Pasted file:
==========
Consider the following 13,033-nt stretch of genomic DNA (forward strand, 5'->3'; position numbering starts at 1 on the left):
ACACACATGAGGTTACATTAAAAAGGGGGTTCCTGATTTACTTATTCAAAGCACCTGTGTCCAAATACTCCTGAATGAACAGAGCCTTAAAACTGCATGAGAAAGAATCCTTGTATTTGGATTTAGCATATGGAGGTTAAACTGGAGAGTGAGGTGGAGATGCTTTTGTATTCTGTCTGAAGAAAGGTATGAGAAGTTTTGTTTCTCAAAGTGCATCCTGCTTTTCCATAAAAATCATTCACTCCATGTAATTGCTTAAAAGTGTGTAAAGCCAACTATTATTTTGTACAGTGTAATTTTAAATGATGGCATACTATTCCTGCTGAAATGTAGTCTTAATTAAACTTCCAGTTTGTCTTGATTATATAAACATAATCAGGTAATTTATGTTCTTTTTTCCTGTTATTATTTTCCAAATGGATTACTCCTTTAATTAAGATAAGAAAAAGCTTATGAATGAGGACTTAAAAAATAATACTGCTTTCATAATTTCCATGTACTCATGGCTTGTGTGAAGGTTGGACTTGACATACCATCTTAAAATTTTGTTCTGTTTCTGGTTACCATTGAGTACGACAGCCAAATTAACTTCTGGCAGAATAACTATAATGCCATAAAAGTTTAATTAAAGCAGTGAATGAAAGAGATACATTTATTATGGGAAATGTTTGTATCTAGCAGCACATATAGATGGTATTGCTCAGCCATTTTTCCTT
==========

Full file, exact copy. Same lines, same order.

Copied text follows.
Consider the following 13,033-nt stretch of genomic DNA (forward strand, 5'->3'; position numbering starts at 1 on the left):
ACACACATGAGGTTACATTAAAAAGGGGGTTCCTGATTTACTTATTCAAAGCACCTGTGTCCAAATACTCCTGAATGAACAGAGCCTTAAAACTGCATGAGAAAGAATCCTTGTATTTGGATTTAGCATATGGAGGTTAAACTGGAGAGTGAGGTGGAGATGCTTTTGTATTCTGTCTGAAGAAAGGTATGAGAAGTTTTGTTTCTCAAAGTGCATCCTGCTTTTCCATAAAAATCATTCACTCCATGTAATTGCTTAAAAGTGTGTAAAGCCAACTATTATTTTGTACAGTGTAATTTTAAATGATGGCATACTATTCCTGCTGAAATGTAGTCTTAATTAAACTTCCAGTTTGTCTTGATTATATAAACATAATCAGGTAATTTATGTTCTTTTTTCCTGTTATTATTTTCCAAATGGATTACTCCTTTAATTAAGATAAGAAAAAGCTTATGAATGAGGACTTAAAAAATAATACTGCTTTCATAATTTCCATGTACTCATGGCTTGTGTGAAGGTTGGACTTGACATACCATCTTAAAATTTTGTTCTGTTTCTGGTTACCATTGAGTACGACAGCCAAATTAACTTCTGGCAGAATAACTATAATGCCATAAAAGTTTAATTAAAGCAGTGAATGAAAGAGATACATTTATTATGGGAAATGTTTGTATCTAGCAGCACATATAGATGGTATTGCTCAGCCATTTTTCCTT